Coloring comics in Clip Studio Paint | J.R. Ballistic | Skillshare

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Coloring comics in Clip Studio Paint

teacher avatar J.R. Ballistic, Graphic designer, Adobe Artist

Watch this class and thousands more

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Taught by industry leaders & working professionals
Topics include illustration, design, photography, and more

Watch this class and thousands more

Get unlimited access to every class
Taught by industry leaders & working professionals
Topics include illustration, design, photography, and more

Lessons in This Class

7 Lessons (56m)
    • 1. Intro to color comics course

      1:07
    • 2. Simple Color tools

      6:27
    • 3. Layer flats

      19:27
    • 4. Coloring Background & Objects

      11:27
    • 5. Shadow detail

      12:50
    • 6. Saving your work

      4:20
    • 7. Conclusion & Final thoughts

      0:38
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About This Class

Hi, I'm J.D.R, In this class, I teach the basics of coloring comic designs easily with simple mechanics, we touch on topics such as Basic color Tools, Shading, Editing features, Save options, and Quick tool methods.

It is a simple class that helps get first-time Clip studio paint users on the right track for designing such comics and illustration ideas. 

Before taking this class I recommend that you take the previous class for sketching and Illustrating comics that I have prepared to wrap around to this class so I highly encourage you to watch the part 1 series of this 2 part comic exercise before taking this class.

Have fun at it and keep up your comic booking talents!

- J.D.R

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J.R. Ballistic

Graphic designer, Adobe Artist

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Transcripts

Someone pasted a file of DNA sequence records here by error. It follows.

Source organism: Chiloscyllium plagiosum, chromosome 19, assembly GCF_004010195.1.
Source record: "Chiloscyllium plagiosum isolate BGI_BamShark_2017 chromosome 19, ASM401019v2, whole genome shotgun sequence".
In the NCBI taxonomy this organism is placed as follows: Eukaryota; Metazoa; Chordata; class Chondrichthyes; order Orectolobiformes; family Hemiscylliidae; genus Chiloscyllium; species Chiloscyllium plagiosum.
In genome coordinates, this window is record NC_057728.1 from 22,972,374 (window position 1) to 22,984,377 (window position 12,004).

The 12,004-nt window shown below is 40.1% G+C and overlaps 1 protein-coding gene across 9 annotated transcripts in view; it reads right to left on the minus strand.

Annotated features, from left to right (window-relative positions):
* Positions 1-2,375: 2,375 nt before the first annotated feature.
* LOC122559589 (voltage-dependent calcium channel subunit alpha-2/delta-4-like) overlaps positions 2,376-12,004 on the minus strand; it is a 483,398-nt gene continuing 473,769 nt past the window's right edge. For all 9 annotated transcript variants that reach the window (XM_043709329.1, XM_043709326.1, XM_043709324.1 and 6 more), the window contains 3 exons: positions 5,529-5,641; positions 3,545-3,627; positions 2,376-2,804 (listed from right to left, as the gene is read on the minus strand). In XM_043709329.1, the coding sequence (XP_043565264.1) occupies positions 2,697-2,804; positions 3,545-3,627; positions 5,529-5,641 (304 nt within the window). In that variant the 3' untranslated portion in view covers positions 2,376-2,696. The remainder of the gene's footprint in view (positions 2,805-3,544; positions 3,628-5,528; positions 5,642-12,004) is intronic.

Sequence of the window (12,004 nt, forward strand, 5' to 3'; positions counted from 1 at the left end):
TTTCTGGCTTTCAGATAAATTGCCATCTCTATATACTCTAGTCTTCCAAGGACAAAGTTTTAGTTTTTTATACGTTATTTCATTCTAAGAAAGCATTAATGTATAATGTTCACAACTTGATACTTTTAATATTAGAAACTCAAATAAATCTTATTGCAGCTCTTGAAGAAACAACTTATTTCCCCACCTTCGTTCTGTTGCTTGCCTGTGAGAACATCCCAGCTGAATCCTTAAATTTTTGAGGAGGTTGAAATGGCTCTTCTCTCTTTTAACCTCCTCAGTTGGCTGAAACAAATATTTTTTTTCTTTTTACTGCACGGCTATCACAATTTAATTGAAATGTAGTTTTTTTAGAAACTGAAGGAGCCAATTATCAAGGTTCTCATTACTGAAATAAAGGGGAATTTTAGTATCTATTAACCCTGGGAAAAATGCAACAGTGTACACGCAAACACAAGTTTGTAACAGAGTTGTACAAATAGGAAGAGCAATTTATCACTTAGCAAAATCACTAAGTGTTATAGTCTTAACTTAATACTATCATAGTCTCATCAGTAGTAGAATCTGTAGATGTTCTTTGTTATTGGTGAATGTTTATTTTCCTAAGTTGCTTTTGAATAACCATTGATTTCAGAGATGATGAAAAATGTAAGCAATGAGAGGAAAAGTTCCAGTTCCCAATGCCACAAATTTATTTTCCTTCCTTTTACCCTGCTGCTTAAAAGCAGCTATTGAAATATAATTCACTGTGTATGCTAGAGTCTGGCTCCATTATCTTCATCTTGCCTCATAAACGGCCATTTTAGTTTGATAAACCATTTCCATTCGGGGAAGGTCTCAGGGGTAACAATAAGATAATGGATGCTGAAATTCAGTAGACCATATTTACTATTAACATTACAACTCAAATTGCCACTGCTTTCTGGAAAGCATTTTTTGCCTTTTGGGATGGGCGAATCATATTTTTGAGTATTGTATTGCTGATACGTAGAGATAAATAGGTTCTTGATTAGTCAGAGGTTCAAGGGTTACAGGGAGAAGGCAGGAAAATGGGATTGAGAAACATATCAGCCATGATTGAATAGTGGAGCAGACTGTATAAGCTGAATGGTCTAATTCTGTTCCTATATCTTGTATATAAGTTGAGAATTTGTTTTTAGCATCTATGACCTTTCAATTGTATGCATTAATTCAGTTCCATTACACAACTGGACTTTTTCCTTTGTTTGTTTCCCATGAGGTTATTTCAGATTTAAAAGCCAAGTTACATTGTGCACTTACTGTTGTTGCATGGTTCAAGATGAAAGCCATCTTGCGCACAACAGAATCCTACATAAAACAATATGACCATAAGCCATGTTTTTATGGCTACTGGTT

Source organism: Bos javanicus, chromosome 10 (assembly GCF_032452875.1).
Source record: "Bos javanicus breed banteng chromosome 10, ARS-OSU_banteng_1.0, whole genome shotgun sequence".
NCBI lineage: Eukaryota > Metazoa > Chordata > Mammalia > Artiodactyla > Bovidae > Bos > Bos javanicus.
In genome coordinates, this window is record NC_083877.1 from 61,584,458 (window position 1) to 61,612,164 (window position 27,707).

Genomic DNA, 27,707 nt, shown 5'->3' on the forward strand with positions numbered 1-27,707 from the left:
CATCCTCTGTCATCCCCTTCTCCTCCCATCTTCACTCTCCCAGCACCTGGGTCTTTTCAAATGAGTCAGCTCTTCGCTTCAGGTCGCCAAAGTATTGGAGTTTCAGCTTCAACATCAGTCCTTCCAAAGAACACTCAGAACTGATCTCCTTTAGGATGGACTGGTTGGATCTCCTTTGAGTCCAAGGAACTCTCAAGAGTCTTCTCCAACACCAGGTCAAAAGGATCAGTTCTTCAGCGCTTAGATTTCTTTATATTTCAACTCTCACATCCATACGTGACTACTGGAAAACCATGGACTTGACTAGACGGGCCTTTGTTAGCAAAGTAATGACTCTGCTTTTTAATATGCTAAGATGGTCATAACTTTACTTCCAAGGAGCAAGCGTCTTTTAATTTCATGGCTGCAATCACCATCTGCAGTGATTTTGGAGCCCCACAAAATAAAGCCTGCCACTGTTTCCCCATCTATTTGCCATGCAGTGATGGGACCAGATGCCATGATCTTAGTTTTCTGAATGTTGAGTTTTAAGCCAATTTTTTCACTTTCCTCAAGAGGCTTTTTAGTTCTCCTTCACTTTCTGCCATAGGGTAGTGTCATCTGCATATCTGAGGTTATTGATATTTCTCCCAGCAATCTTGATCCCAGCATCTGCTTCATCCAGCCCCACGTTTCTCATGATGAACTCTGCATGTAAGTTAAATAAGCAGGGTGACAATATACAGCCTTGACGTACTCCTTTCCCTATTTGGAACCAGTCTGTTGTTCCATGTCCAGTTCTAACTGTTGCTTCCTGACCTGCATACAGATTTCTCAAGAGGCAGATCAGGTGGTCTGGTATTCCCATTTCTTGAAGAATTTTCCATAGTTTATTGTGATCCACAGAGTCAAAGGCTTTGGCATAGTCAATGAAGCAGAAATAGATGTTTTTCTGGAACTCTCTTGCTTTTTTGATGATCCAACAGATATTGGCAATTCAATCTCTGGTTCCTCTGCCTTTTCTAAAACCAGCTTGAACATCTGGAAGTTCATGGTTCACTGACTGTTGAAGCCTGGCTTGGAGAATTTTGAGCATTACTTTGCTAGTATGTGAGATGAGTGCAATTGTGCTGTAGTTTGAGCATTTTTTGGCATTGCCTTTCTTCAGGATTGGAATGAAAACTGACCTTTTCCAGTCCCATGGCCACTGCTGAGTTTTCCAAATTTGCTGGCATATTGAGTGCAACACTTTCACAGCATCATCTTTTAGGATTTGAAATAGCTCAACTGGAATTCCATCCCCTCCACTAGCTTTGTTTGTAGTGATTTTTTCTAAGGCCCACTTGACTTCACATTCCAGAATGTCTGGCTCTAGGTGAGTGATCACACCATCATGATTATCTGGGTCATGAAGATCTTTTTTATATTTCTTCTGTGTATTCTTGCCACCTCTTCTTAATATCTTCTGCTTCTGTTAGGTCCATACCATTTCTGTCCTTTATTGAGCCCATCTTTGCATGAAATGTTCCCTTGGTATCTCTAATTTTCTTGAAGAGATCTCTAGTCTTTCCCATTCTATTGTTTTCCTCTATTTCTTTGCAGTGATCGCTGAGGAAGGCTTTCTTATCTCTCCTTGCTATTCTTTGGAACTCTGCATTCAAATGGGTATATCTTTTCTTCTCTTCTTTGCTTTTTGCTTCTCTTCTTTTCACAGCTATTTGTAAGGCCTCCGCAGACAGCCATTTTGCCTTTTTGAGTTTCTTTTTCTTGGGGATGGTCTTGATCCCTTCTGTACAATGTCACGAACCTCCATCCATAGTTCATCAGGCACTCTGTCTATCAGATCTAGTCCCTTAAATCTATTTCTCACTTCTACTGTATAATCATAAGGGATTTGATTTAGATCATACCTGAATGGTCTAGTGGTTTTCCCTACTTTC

1. Intro to color comics course: Hey guys, I'm back. I welcome you to my newest and latest class on coloring, your comic book designs and illustrations. Here I will be discussing the different strategies that you'll need and the basic coloring your comic signs in Clips Studio, all you can teach you the different tools that you will need to use. And this process of coding and design. You'll also learn within discourse and how to separate your coloring layers, as well as you will also be shown how to add effects. This is a part 2 session of my inking with comic illustrations in Clip Studio, which is a part one of my video training series of this entire course. If you haven't already done so, feel free to go back and check that out. I highly recommend that before you start on this course, I'm excited to offer you this brand new opportunity to show you all what I know and Clip Studio. So I am hopeful that it will get lot Dawn from taking this class. And I would recommend that you check out the part 1 first before getting started on this one. So now let's begin. 2. Simple Color tools: Welcome everyone. Here in this video we're going to learn the basic tools and what layers to set up our colors and our reference layers. Now let's begin. So what we're going to be using is the fill bucket tool and the airbrush tool for our video today, which are the only tools that some people like to use. All I particularly liked to use them a lot. Very easy to learn, very easy to catch on. And basically the airbrush tool is usually used for adding highlights or shadows details to your drawings, which really makes it stand out. And the fill bucket tool basically is for selecting those individual layers. As you can see there. It's quake festival. And you're able to add in those different colored areas you want to fill in. And for a particular color, mainly. And we'll get into more detail about how to manage that. But for now, He's will be the only tools will be needing for this course. Let's get started. And now I'm going to add my reference layers or raster layers, like you say. All right, now I'm going to set up the layers which are always rasterized. I'm going to select three different layers, which I always like to use. And the reasonably like to use raster layers is because the fill bucket tool is not particularly friendly with the vector layer. Very much so because like if I award, for example, the will allow me pretty much can't work on the vector mainly because it's too big a layer. It's vector designs and it has to be set up on raster layer and it's Raster tool, mainly sue, that is why you cannot use it on the Vector Layer. Now we're going to use it on a raster layer instead. And I'm going to do is name my layers. I'm going to name this one skin. The name this one, lose. And this one is going to be background. I should have done that at the bottom. Dismissed that. All right. Perfect. I'll set up so you can use it there, but you can use it freely on the raster layer with the fill bucket tool. Like I said. You could also use it here on my, I could use it on my sketch here, but I'm going to turn that off because that won't look good because a lot of little out of proportion. The next I've got my spray paint tool or airbrush tool. I always keep getting the names which can make shadows with proper texture colors like this is so, and we can turn down the opacity on that. Just to make it look good. That looks a bit like a shadow, but we'll go into more detail on how you can put that in place with under his neck are undermined. Heck, that's me right there. If you didn't know. But we'll do that later in this course. We'll use it just for certain areas. Not going to be highlighting because it's OK. And it doesn't really need a whole lot of details if you don't want it to. And it's just a basic comic I may miss just particularly on these panels. I want to keep it basic, simple, simple designs. Now that I've got my layer here, I'm going to also put in a extra layer because this is what most people like to use before they put together these three. And endless forgot about it in all honesty. But what most people like to do when they start out altering their designs, they create flat layers which are basically to add like just pretty much any random color. Your design like I'll just do pink here. The skin on his flat. And I basically add pretty much just any color to my design. Certain areas of the layer. That way I can pinpoint and fill in certain pixel eight areas that might be fighting somewhere like certain areas I might have missed, will basically basically you fail to capture where there's areas or fill them in entirely. So that's why most people like to use Latins all the time. And it's good for that design. Really, you know, apertures the others within place. It also keeps it in Unbounce, but you also want to be able to hide your flats pretty well. I like to put to the time way it doesn't show any like random colors, but this is good. As a starting point. Does starters for what you want to color in specific colors. And there are certain gaps also you need to close in. Like so. I'll just undo that, just fix that. And there we go. And now say that we got that bill some of that building. I'm going to put together my flats for the time being, and that'll do it for this video. In the next video, I will do more coloring. Now that I've got that laid out for you guys. And we're going to color our layers in the next video. And most of all are going to need are flat, so don't forget that. And that'll do it for this video. And I will see you right into the next one. 3. Layer flats: We're back everyone. Here. We're going to color in our characters. So I'm going to start with a new layer, I flats layer. And I'm going to select my fill bucket tool. And just keep in mind that the discuss this in the last video that the fill bucket tool is basically a Raster tool and it can only work on the raster layer. As you can see you down there faster. And basically why it does this is not exactly a vectorized tool. And it's because the fill tool is used for covering gaps and it's a lot of detail just for billing colors in. And it takes pixels to do so. And that's basically why it can't work on vector. So as you can tell, I even tried wouldn't even let me. So there you have it. But either way, it's still a great tool to use and it's more easy than anything. I forgot to turn that off. Now basically, we have our raster layer and this is to separate it from our characters outlines. That way it doesn't come between our background outlines or fill our art board up. So now I'm ready to make my flats. That way. It prepares my colors for background and covering that there isn't any transparency shoeing. That way. It also fills up some line gaps and edges all around outlines and the background. For now we're just gonna do the characters that way. You can just kinda take it bit by bit. Now. Make sure you got the close Gap option elected and make sure you got it turned up just right when it's turned that down just a little bit. Just one. And I'm going to select my black color. And I'm going to just fill in, you know, just any kind of random color is fine. That way it comes out. However I want it to. I'm going to make a lot of detail out of it. Or that's basically what are you supposed to do? Yeah, sorry. At first. That way, you have to use the actual colors you really going to use for your drawing. So just start with any old random colors you can select from. Let's throw around a little bit of repaint it technique. But anyway, I'll, what I'll say you want to have selected is the applied to connect pixels only. And that basically is to help keep it all the other end. If I don't have that selected. This is what happens if it's built on the entire art board. That way it only fills in certain areas. Keeps it organized. Organized within a certain box of your drawing. Keeps it all boxed in. There we go. Now I'm going to add random colors, like I said, all times keep the option on a way it feels anion, there's big gaps that you don't need. I'll be right back. Now I'm going to select the right tones or my characters on certain different layers that I've made here, such as my skin clothes. And I'm going to go down here and select the skin first because that's usually the while I make my main priority. And it comes to illustrating my characters, given the right skin tone I feel is necessary. Here we go. And i'm I need to make an extra layer just did it go over the eye is a bit kits autonomy, as you know, as you can see some of those gaps on it, get it, get within there. So that's what is Claire's gap is good for. Right now I'm going to get the skin and I'll be right back. All right, so I got my skin and my character, and I should probably get the Hilton real quick and I'll be right back. All right, so there's my skin. And now what I'm gonna do is I'm just going to make some extra layers, which I probably should have made in the first place. I didn't have times 2. So first I'm going to make hair. And well as I'll just make that eye is as well the way it's easier. And then I'm going to make next drawing. I know we face, we'll just do that one on. Perfect, cool. And now we're going to move on to the other features to close and the eyes. Then I have to apologize guys. I made some pretty huge minor mistakes here and there. I basically failed to address some of these animals that we need to use our SCOTUS. Like for one thing I need to tell you that refer other layers, a Fill Bucket tool is the best to use. And they're for other only to editing layers. A little bit different. Kind of the same, but this one I just prefer most. And that's all we're going to be using. And I basically also meant to turn up my those gaps all the way which I should have had from the start. And I turned out my area scaling, which is to help enclose the colors within your lines a little bit better. And what happened was I, my lines are so thin and I also had my areas scaling up too high that my colors basically overlap the upside, my outlines, as you can tell, there there's some areas right there that had the wrong colors within even though that's my flat still that's not good, very bad for your comics. Keep that in mind. Very bad luck. And this is a hint I aliasing. I had turned off on my pin tool when I was going my characters is not a good idea because my lines, as you can tell, are super thin and some of them, most of them actually are not really connected, are enclosed. That's why some of these colors go outside your outlines. And then because they're not enclosed or connected, and most of them, as you can tell, are not connected. So that's my fault. But on my part, so bear with me, guys. Yeah. The anyway, what you wanna do is keep your clear gap turned up all the way. So it will just think to itself. That's close enough. On sec, somewhere around there. Let's enough to it. Still missing up. I still might be screwed up some things. That's because I don't have my anti-aliasing off. And you also are on. Sorry. Yeah, that's pretty much it. I anti-aliasing is off. You've got on that box checked. And I also want to discuss the bill up to Victor pass thing, which is to also we turn down the opacity on my outline. Basically gets right into the center of your outline right there, but it also is unique. It also masks in a certain areas in that outline. There it'll think itself to that. It'll just have disclosed within that gap of that outline. So just keep that in mind so you won't be able to fill in certain areas with that gap. That it doesn't always have to stay on. You'll have to use that all the time. But a unique tool. But anyway, area scaling you must have set up there. I'm going to go back in and I want to fix my flats. Mis in tone. I'll be right back. Guys are with me. All right. So now I'm back. There are a fixed everything up and just keep in mind this close gap. When you're using it. Make sure that you have all your lines, find gaps and everything closed up. I basically felt that I manually did it a while back and closed all these gaps together. They're not exactly connected, but just basically manually adjusted them. That this closed gap, if you haven't turned up all the way, it will consider it as closed off. You select that certain area. There's usually good but always keep in mind closure gaps. That way it doesn't overlap outside your outline and right into your background and what completely color it in. But anyway, that's that's about right. Now. Let's move on to adding other to my close. So I'm going to do that right now. And I'm going to just give this a nice good green color, a little bit darker around their little too dark. So great about these flats. They hide all the gaps that you don't need. And people just prefer to unit is made for it to be quicker just to color in the right color margins or sorry, the right colors for their owns certain areas and they're drawing. Study using flats. Keep that in mind. And right, there means color will give that, right? That was pretty quick. Now I'm just going to add hello to my eyes. It says me by the way, yes. There's just going to be arc right there. All right, and now onto the skeleton, it's going to add, we really need to do is I go into skin. Basically, that's all you have to do with the skeleton is just add this skin tone or color or whatever color is skeleton. Maybe. Let's say about it for that. But we're just going to add yeah, that's going to be dark. Although i is as you can see. And just to just do that, try doing a dark gray for that right there. That way we can see that outline right there. That's going to be dark. That's the teeth horse or going to just be plain light. And that bit down here, this is going to be black. These are holes. Holes are right. Now. I'm going to add, I almost forgot my hair. Alright. Now let's real quick. You've got a nice brown tone. And always keep in mind. Make sure you have your area scaling selected. Rectangle one is the best one to use. And there's also a dark pixel and round. That's usually how it gets around your outlines a bit in that certain way, certain area. It is closed off. All right. Now let's get the right tone just about right. Whenever suits me best, whenever CPU list. Alright, cool. That's all done now. And we've got a sleeve there. Alright, and now that we got all that done, I'm going to show you a quick highlighting a technique which we can create on a new layer. And I'm going to just, I'm going to name that just yet. I go ahead and do it right there. That's good. I'll just call this shadow. And I'll just name this one it at 0. And we're going to have it below the skin layer and bone, Bone is layer. There's two there. Every o and cool. Now, now what I want to show you is what you can do with the airbrush tool is basically you can set your color layer as a reference layer. Right about. Actually, I just forgot. You have to put it right above. And you set that as a reference layer, your skin tone. And then I'll make this into a clip to layer below. And what it will do is I'm going to black out. Well, it looks like I did it wrong. Sorry about that. Might have been like this. Now. I don't know it and there it goes. All right. Good. Perfect. And that basically is. 4. Coloring Background & Objects: Okay, now we have the characters finished. Let's move on to the background, which also needs flats layer. And what I'm going to do is make separate flat slayers and colors. And I'm going to do that right now. And I do call this lab. That'll be for the objects. I'm going to add an object's layer on top of that. Top of the background. As there are some objects there. And I think I already have an object layer for this. And there it is. And I'm going to add one more lattes layer called that to the called, oh, this one, lots one. Which one? This one will be called lats. Alright, there we go. All set up all my flats. And we're going to start with lapse one, which is the wall. We're just going to give that a bright pinkish color. And I'm going to just, you know, go around all of these edges real quick. All right, now I've got that. It's not so hard now we got our objects to select just all around spot there. I'll get that real quick. At random colors. All right, Now we've got a, now I've got my first panel. Now next up our second panel. And get that real quick. Okay, We got all that. Now. Now I'm going to show you a neat technique to fill in all the gaps it completely that might show some unwanted flats or pixels around credit quizzes or corner that you may not be able to find. Now what we're going to bring out is the Lasso tool. We have it selected. And this is for closing the entire class color. I'll choose this background a little bit, a half of it. I'm not going to be perfect, but it's a meso up to de-select that control D on the keyboard. Click away. I don't go out that that shouldn't be. You're right at the end. Do the line. Now I'm going to, so I'll choose the warm orange for this spectrum and that warm. All right, and there's a quick way to fill this area which is right here. You've got this panel, everything to select from and including the Fill Bucket Tool. Yep. That's pretty quick, neat trick right there. So that is a useful tool. Close unwanted backgrounds and pixels. You can do this with the, with and without the alias on which it down here. Pretty cool. Now then I'll select the necessary colors for my objects and use the lasso tool. De-select that first at area. Thank you. Now then I'll select the necessary colors for my objects. Use the lasso tool. That's right, My all objects, sorry, not my background object. And it is. Yeah, that's kinda weird on a news. Pick the perfect square bit. All right, and keep in mind you can also still use the fill tool right here. This is the quickest method, or they're kinda going out of bounds here. That's okay. Control D select for wood. For now I'm just going to hit or and yet There it goes out of bounds of bits. Yep. But like I said, I can trace over that. I wanted to. But the best thing to do is probably just create layers. It that done, this is probably the hardest tool you use. This is not really how I color my wrongs in usually, but I'm just showing you this. A some people recommend is a quick scenario for othering in your illustrations. I would also like to point out another quick method for coloring in your designs. And this is the Lasso tool is just basically one out of many tools that you can use. The method of coloring in her designer, your backgrounds are your objects. Now I'm going to select the W key, which is the auto select tool. And that deselects your entire drawing. And I'm just, I'm not going to use this because that's just going to fill up all my objects. Unless you prefer creating multiple different layers. You fill in the different areas and that's cool. And if this could also be a great method for your flats, create your flats on. Now I'm just going to use the bucket tool for the fill tool. Manually. There. Move around and fill. There's corners and crevices right there. And perfect. That's another unique method. And the keyboard shortcut for your buildable is g and for the gradients. So you'll have to click it twice order to get the bucket tool or feel till January works. Now I'm going to select that part right there. Fill it in. All right, cool. And now I'm still out of bounds here. Yeah. That looks a bit awkward. Yeah, that looks bad for your comics. The best way to fix that is to go on that specific layer at it's on. And I have my gradient selected and MLA is easily fixed. It's like that. This could probably be a separate layer. I would make that on. I recommend it. For now. I'm just going to cover any, you know, whatever colors I can think of that would be decent for my drawing. I think my drawing me colored the right back. It all looks good. Now I've got all my color tones picked out. My layers are all setup and folders. And if you want to create a folder yellow you're going to do is create new layer folder. And you click and then you click and drag your layer into that folder. That's very simple. Ask it hard. You can select multiple layers and drag it into that folder. It's already in there. Now. Now, now we can finish up touch ups. Now that'll set us up for publishing our comic. There. They're all, they're all the colors finished, all the backgrounds, you have that. And you're done with that. We want to add some touch ups to it, which will make it look good and stand out. So now all we got to do is move on to adding shadows. 5. Shadow detail: We are back with making our shadows. Easiest way to make shadows is with your pen tool and with your airbrush tool, which quite honestly better for shadow detail because the pen tool has more vectorized thickness to it. And I got my highlight layer here. I'll set up both. So what we're gonna do is we're going to select black, color or shadow detail. And I make it a little bit of shadow maybe around here, around his face. It maybe around here on the sleeve. And get look more like it's popping out 3D effect under here unless seat to not gonna, I'm not gonna go crazy with the inner shadow that much. Everything. I just want to get mainly this main part, the character. More important to me than the objects. As you know, you kinda have to go into a certain detail that I don't think column actually, he's really need a lot of detail. But anyway, I'm going to do is I'm going to let this layer up as a blip to layer blue. And this is going to be set as a reference layer, which is what helps you put in place. See, it doesn't draw over any of this right here. That's what's good about it. What I'm gonna do is I'm going to use more of a aided type alias. Not so detailed. That might be a little bit too detailed actually on my Pen tool. But that's okay because I wanted to show you a neat, neat technique after I roll this. And not be exact. Let me just on the bottom instead, that's probably better for you. That looks neat. Right there. Yep. The neat. All right. Now, unless you lower the opacity down like this, a little more. It'll show it'll look more like a shadow transparency, as you can tell. It's even more time with the airbrush tool. I'm just going to undo all this. Because it already like this. Select the right on it already is itself a transparent each euro. And here I got all the different functions to use from which are pretty cool. There is soft, I mean, Then like to use as firelight. That's kind of a little out. Well, it's working now, but it's kinda works specific way. And you want your blending mode. Or it's about the same as the soft airbrushed out of the hub can never get to highlight to work for some reason or better yet, I write here, I can get it to work just fine with the shadow. I can't tell. I can't remember. One of these had a difficult time really working with because it wouldn't wouldn't actually paint, wouldn't actually show up. And behind the shadow I was trying to highlight, I was trying to put together. But anyway, you know, main one I like to use is soft. It's much more easy. Either the ones that are fine too hard is all right, but it might be a little lighter too. That's a little the opacity on that is a little bit high. The way that a keyboard shortcut for the airbrush is. You got to click it two times. I'd say that this version of the airbrushed gets a little bit. But it still works. Nonetheless, just fine. Now these other ones you don't need to worry about. These highlight obviously is pretty good. Or probably mainly highlighting. Good for highlighting. And this is obviously shadow. Yeah, this looks more shadow like actually then the soft. But I prefer the soft mostly. And yeah, that's about it. But I'm going to I'm just going to use basically just going to make a shadow with the airbrush. Instead. Lower that down a bit. And right there. Now, sorry. That might be as head shape from the back and bit. Yeah. Looks about right. This to has to have a shadow behind it. This because it looks better in that way. There we go. But I also don't like to give it that much detail at the airbrush tool because it's still, even with the opacity up, it's still kinda looks a little dark back there. So I want to just learn that down a bit. I don't like having that much detail with the airbrush tool. It's even even with the airbrush tool, it still has some detail to it. So be sure to kinda lower it down a bit. That's pretty much the easiest way to make your shadows. This DNA, few streaks here and there and you're pretty much done, and that's usually comes last, I believe making your shadows are most people know that really. Making your shadows last is very important because again, your shadows then wouldn't make any sense. But that's the unique thing about the reference layer and the clip layer to below. You can attach it easily and it doesn't go, doesn't go outside of anything. It doesn't really mess up your drawing that much. And like I just made a streak like this, right? Honestly, just cover up my whole thing and that's not good. But that's what the reference layer and the clip to Layer Blue helps with event. That's very easily the unique thing. I think I've already explained too much about that. You guys are I felt that I'm just talking about that constantly. But anyway, we're going to start in this next one. I'm just going to speed through this while I'll use this function soft. Now I just make the layer reference note wrong layer. And the clip, the layer below. They always have to do this All the way. It may be a little bit frustrating for some people. Haven't always click those two buttons in order to get the shadow. This right. I don't think too much shadow detail should go into this because this is going to be white lot to keep up with. Actually, maybe that's not so bad. On the skeleton here. There we go. I like that. That looks good. Sometimes going back over it, you good. It just right because this tool can be adjusted with the correct line tools or any of the object as it is on a new raster layer and little advice. And if you're going to try to go back and fix some of these outlines in if you put them in a reference or in a raster layer. We're basically going to be difficult at that point too. Around with your outlines because it won't show the the points that you need to adjust it. Like so. Is that we'll definitely devastate your entire illustration and a yellow who've gone through all that and all for naught because you won't be able to adjust your outlines. And that's the sad thing about you have to start all over and that will definitely take up much more time. I've made that mistake plenty that guys there, don't worry. The only one. Shadows are pretty much the easiest part of illustrating. So I'll finish here and show you a real quick adjustment to make two shadows. You can dabble with the opacity a bit and make it look lighter if you need it to. I'll show you some of these features instead. Can I've already shown you that though. So you got normal, which is just normal force, and you also got dark in which your shadow a bit. And he got multiply. This kinda adds a little more detail to it or Bump. And we're not gonna go through all these, but I just want to show you some that might work pretty good. Is to come up the same. I know that that trust me, they're changing up a bit and a shadow. Or in the law it's changing up the layer a bit more, if anything. And that just makes it go away. Just don't inhere. Be careful with some of these, some of these, they won't show very good. But dark nm multiply our normal are the best wants to use. People just prefer to leave it on normal, but there's soft light that's a little bit soft and not so edgy, not so detailed. I like that one. I'm going to just maybe stick with dark in for the time being. I'll be better. It's pretty much a life got right there. And just a little advice. Not going to use these and the airbrush tool, Jose, they're just dotted lines are not really good for data detail unless you want to get a little creative then go for it. But now, he's already often used for that are details that don't use them for like if you're trying to, you're working for a company in and they want you to do it in a specific way. Just make normal shadows and do it that way. Real quick on it just to add some shadows to the object right here, I'm going to add another layer. And the raster layer that in a kind of something or other and look other, flatten out a bit. That probably might be good. Something like that, I guess. Alright, work. Something like that. Give it in some detail if the under 50 and opacity. All right, now that'll do it for this lecture. Now let's move on to saving your work. 6. Saving your work: All right, so now we have the work to save it to our computer. Though we're going to go to File, roll down to Export single layer. I'll select PNG and is best for printing. Now I'm going to save this to my work. And I'm just going to type in a comic panels. Perfect. Right, save. Now we check everything. All that is good. That's okay. And we've also got our width and height. Perfect degree. And we also you'd have your workset at 72 as the resolution. Or depending on how big the resolution it might need to be 300, depending on how much detail you might have added to it or how big your canvas is going to be. And that's because it's more clear and precise. And I'm more quality print level or 72, that's always best. And right here sometimes for some reason, I just want to remind you when he clicked this, some reason it doesn't set this properly. I had this set to pixels. I'm going to select that manually. Now this is for comic. Just leave it at comic. This is illustration. Probably won't be precise, but you've been on comic. And keep it at preferred quality and not fast. I click, Okay. And I click Save. Looks all good. Now, it'll be there in our folder. And it should be at 72. That way it's better quality for your website or your novel depending on what you're going to post it on. If, say for instance, Instagram or Facebook or comic website. I didn't really have enough to many of the names at the top of my head. I patriotic one place. A lot of people like to post comic books on and heard quality would probably be resolution for digital comics most of the time or panels even that's usually comes out good on digital touch screens and like laptops and such, if you're going to view it from there. Yeah. And if you're going to read your books from there, you want it to have it at that precise quality. We're going to look good. Make sure you know, because your computers and your phones are technically in pixelated. So it'd be a bit difficult for some people to look at something that isn't high-quality resolution. And if it's just pictorially all over. And along with, you know, how the quality of your computer or your touchscreen is, look bad. Just keep that in mind. And by the way, you might also have to form it into a PDF. You know, you can't do that here. Put Studio, but you might, if you're gonna make a comic novel, you may have to articulate it or craft it into a PDF. I'm way or maybe in Photoshop, say, but all the panels together that way, maybe InDesign to. But you can save all the panels individually. The PNGs create that novel depending on the quality of how it will come out. Yeah, that's pretty much it for your publishing and I'll leave some links in the description below for different websites you can choose from. But anyway, that will do it for this series. And I hope you learned a lot from this taking this class. And I hope you've experienced just enough to get you on the right track for those of you who are comic illustrator is out there. So I recommend that you keep practicing with different techniques and Clip Studio better at comic book illustrating that are then that'll do it for this video. And I will see you guys very soon in the future. He's out. 7. Conclusion & Final thoughts: Hey guys, thank you so much for taking my part 2 of coloring comics and Clip Studio Paint tutorial. If you haven't already done so, feel free to check out my part 1 of inking with comics in Clip Studio Paint, part one series. And I hope this really gave you a lot of lived experiences. And I hope you are able to create your own creativity from this video series. So leave a comment if you have questions or if you'd like to see more content like this, feel free to let me know. And I will see you guys very soon. They creative guys.